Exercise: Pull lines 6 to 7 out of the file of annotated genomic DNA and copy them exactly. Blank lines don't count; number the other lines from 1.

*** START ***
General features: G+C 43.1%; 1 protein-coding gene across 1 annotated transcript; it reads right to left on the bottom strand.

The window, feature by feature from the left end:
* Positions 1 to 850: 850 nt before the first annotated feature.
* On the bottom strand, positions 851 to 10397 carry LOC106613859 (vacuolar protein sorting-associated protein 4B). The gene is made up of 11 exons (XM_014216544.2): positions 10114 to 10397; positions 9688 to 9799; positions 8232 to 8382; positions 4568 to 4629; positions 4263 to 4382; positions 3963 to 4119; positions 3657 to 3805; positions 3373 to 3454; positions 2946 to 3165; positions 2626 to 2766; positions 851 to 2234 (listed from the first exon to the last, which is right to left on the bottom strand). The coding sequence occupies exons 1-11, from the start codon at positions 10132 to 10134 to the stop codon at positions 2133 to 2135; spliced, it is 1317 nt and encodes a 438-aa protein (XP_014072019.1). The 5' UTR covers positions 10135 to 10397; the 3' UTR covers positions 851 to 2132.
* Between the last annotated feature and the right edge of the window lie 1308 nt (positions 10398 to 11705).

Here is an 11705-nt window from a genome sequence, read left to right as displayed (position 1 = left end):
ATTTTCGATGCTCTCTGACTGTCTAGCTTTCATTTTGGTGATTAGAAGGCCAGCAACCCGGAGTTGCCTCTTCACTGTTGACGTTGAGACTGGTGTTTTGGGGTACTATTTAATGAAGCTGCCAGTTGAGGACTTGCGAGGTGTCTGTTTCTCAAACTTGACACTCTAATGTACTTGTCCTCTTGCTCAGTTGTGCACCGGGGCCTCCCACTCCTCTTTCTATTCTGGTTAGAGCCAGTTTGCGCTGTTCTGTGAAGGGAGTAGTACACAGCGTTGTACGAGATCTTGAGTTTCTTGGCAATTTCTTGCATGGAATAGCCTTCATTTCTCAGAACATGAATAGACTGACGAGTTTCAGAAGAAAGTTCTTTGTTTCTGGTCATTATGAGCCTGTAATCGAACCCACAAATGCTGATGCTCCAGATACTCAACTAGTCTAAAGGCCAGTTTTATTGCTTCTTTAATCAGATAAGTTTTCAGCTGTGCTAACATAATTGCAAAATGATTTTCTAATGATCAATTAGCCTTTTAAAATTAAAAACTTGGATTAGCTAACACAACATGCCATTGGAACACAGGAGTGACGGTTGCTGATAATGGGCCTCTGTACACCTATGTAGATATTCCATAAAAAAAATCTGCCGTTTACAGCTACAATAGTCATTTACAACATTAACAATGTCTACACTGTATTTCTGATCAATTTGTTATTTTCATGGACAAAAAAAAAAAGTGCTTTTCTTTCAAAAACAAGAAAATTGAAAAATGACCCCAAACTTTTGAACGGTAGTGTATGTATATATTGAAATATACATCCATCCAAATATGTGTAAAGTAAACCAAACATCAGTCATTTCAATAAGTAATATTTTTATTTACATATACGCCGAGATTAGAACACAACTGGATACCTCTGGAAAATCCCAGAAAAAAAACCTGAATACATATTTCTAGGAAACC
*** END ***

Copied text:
Here is an 11705-nt window from a genome sequence, read left to right as displayed (position 1 = left end):
ATTTTCGATGCTCTCTGACTGTCTAGCTTTCATTTTGGTGATTAGAAGGCCAGCAACCCGGAGTTGCCTCTTCACTGTTGACGTTGAGACTGGTGTTTTGGGGTACTATTTAATGAAGCTGCCAGTTGAGGACTTGCGAGGTGTCTGTTTCTCAAACTTGACACTCTAATGTACTTGTCCTCTTGCTCAGTTGTGCACCGGGGCCTCCCACTCCTCTTTCTATTCTGGTTAGAGCCAGTTTGCGCTGTTCTGTGAAGGGAGTAGTACACAGCGTTGTACGAGATCTTGAGTTTCTTGGCAATTTCTTGCATGGAATAGCCTTCATTTCTCAGAACATGAATAGACTGACGAGTTTCAGAAGAAAGTTCTTTGTTTCTGGTCATTATGAGCCTGTAATCGAACCCACAAATGCTGATGCTCCAGATACTCAACTAGTCTAAAGGCCAGTTTTATTGCTTCTTTAATCAGATAAGTTTTCAGCTGTGCTAACATAATTGCAAAATGATTTTCTAATGATCAATTAGCCTTTTAAAATTAAAAACTTGGATTAGCTAACACAACATGCCATTGGAACACAGGAGTGACGGTTGCTGATAATGGGCCTCTGTACACCTATGTAGATATTCCATAAAAAAAATCTGCCGTTTACAGCTACAATAGTCATTTACAACATTAACAATGTCTACACTGTATTTCTGATCAATTTGTTATTTTCATGGACAAAAAAAAAAAGTGCTTTTCTTTCAAAAACAAGAAAATTGAAAAATGACCCCAAACTTTTGAACGGTAGTGTATGTATATATTGAAATATACATCCATCCAAATATGTGTAAAGTAAACCAAACATCAGTCATTTCAATAAGTAATATTTTTATTTACATATACGCCGAGATTAGAACACAACTGGATACCTCTGGAAAATCCCAGAAAAAAAACCTGAATACATATTTCTAGGAAACC